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If you recently became a parent, the safety and well-being of your child is paramount. It is no wonder that the birth of a child is usually a motivator to get life insurance coverage. Most people get life insurance to cover the mortgage, education, and other expenses so that their family can continue after they die.
Most couples name their partner or spouse as the beneficiary of their life insurance, but some parents may want to name their minor children as life insurance beneficiaries instead. However, naming a minor as a life insurance beneficiary can cause significant complications. Instead, consider naming an adult guardian or establishing a trust as the beneficiary of your life insurance.
Should you name a minor child as a life insurance beneficiary?
Once you have selected a life insurance policy through work or on your own, you will need to name a beneficiary of the policy.
“A beneficiary is the person or entity you name in a life insurance policy to receive the death benefit,” according to the Insurance Information Institute (III). The Institute noted that “you can name: one person, two or more people, the trustee of a trust you’ve set up, a charity, or your estate.”
There are several potential issues
As noted by AAA Life Insurance, “Minor children cannot directly receive the proceeds of a life insurance policy. Instead, the state would appoint a legal guardian if you hadn’t done so, which is a lengthy and costly process. That guardian would then determine how the money is managed and spent — and it may not coincide with your wishes.”
“If you have a special needs child or adult you care for, inherited funds from you or anyone else may put their government support in jeopardy. This may disrupt the care and support programs they depend upon for their daily and future care,” according to New York Life.
If you are a single parent, also consider whether you’d want the non-custodial parent named the court appointed guardian of the life insurance funds for your child. What if you’re divorced? Do you want a stepparent to be appointed your child’s guardian? I have seen relatives come out of the woodwork and volunteer to be guardian when money is involved.
Alternatives to naming a child as beneficiary
You have three options instead of naming your child as the life insurance beneficiary: (1) an adult guardian; (2) a Uniform Transfers to Minors Act (UTMA) account; or (3) a trust established for your minor. There are advantages and disadvantages with each option.
You can name an adult guardian — but be careful
A friend asked if I would be the alternate guardian for her children in her will. Her first choice for a guardian was a family member. However, she was concerned that the family member would not be financially responsible with the funds set aside for the children. This is a common issue. Your guardian is good with your kids, but they are not good with money management.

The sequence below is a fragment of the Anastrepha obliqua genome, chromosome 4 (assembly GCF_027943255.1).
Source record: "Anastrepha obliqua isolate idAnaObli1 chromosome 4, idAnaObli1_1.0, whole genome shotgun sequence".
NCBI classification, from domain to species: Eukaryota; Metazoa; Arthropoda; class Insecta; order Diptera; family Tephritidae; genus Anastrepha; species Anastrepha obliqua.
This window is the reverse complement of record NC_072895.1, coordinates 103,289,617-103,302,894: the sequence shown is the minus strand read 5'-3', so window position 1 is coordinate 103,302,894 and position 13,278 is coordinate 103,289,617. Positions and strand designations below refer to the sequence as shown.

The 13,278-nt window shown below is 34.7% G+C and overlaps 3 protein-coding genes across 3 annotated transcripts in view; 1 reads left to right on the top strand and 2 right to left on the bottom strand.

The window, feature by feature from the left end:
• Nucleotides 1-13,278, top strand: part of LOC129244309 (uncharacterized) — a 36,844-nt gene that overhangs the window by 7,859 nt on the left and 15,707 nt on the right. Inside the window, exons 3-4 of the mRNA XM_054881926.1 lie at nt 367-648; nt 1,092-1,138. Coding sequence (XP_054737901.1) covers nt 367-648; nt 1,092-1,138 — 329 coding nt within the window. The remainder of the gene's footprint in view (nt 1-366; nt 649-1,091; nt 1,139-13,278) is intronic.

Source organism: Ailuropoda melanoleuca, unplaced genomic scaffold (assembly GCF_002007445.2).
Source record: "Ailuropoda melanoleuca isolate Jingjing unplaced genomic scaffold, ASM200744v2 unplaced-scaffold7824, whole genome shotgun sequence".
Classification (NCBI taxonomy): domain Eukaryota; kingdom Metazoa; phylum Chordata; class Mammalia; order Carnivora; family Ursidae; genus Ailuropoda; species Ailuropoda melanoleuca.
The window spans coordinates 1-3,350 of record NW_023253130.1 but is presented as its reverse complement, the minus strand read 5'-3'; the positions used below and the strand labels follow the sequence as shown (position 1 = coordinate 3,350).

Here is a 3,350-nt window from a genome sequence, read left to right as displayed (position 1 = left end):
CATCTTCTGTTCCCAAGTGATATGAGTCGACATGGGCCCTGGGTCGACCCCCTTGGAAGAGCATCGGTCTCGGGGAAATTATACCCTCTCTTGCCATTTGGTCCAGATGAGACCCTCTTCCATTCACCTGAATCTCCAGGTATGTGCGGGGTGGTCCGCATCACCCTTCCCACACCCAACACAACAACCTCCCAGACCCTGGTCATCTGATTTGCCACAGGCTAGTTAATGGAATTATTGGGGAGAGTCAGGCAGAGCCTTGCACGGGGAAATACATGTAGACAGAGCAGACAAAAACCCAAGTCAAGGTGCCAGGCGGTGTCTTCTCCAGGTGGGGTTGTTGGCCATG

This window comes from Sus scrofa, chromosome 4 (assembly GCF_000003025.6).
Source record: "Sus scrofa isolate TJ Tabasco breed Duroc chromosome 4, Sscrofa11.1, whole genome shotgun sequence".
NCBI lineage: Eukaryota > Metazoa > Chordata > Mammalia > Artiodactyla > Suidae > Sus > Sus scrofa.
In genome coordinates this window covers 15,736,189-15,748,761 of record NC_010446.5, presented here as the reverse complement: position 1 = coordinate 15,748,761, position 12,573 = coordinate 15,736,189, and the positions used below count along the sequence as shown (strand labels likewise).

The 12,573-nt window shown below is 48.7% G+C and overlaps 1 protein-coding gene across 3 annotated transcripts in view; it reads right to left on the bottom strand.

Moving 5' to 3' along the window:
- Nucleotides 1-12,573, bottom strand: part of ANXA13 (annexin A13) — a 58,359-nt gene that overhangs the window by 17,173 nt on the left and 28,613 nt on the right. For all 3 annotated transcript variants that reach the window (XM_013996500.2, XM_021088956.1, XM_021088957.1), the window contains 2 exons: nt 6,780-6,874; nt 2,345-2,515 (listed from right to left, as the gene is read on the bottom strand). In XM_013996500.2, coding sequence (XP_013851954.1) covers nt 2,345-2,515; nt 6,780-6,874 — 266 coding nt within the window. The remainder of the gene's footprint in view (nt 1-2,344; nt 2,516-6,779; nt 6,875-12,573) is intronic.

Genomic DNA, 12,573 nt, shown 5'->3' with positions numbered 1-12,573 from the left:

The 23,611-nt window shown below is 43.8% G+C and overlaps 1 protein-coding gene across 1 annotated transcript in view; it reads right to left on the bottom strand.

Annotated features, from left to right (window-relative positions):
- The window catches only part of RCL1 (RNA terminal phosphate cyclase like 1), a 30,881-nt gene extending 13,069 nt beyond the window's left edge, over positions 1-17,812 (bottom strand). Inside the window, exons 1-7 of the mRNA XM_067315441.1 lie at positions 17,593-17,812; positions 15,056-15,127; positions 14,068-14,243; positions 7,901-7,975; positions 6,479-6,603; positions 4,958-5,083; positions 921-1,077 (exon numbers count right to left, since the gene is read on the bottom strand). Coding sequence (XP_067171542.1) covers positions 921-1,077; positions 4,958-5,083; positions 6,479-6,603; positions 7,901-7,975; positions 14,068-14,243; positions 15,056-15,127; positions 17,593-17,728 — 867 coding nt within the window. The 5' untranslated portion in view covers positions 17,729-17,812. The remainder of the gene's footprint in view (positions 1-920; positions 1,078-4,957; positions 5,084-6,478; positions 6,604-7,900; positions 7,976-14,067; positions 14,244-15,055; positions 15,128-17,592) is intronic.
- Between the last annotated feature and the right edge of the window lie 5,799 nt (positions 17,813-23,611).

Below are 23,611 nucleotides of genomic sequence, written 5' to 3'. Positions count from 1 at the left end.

The point of selecting a guardian is to preserve your child’s inheritance until they become an adult. The advantage of naming an adult guardian as the life insurance beneficiary for your minor child is that you avoid the legal process that would happen if you named your child your beneficiary.
The disadvantages of naming an adult guardian are not knowing whether the guardian will honor your wishes and be financially responsible. If your guardian is not financially responsible, then there is a possibility that the funds will be misused. I have heard a few stories of parents naming a guardian as life insurance beneficiary on behalf of their child and the guardian disinherited the child or misused the funds.
Money does funny things to people — it’s like the ring in “Lord of the Rings” — activating a person’s worst impulses. For this reason, I do not recommend naming an adult guardian as the life insurance beneficiary for your minor child.
Set up an UTMA account
As New York Life explains, “The Uniform Transfers to Minors Act (UTMA) is the easiest way parents can ensure their children receive proceeds from a life insurance policy (or other assets, such as mutual funds, stocks, bonds etc).
Under UTMA, an adult sets up an account for a minor at a life insurance company, bank, or other financial institution. A custodian, named by the parents, controls and manages the assets for a minor until the minor reaches the age of majority in that state (usually between 18 and 21). At that time, the assets are turned over to the adult child, who can use the assets in any way he or she…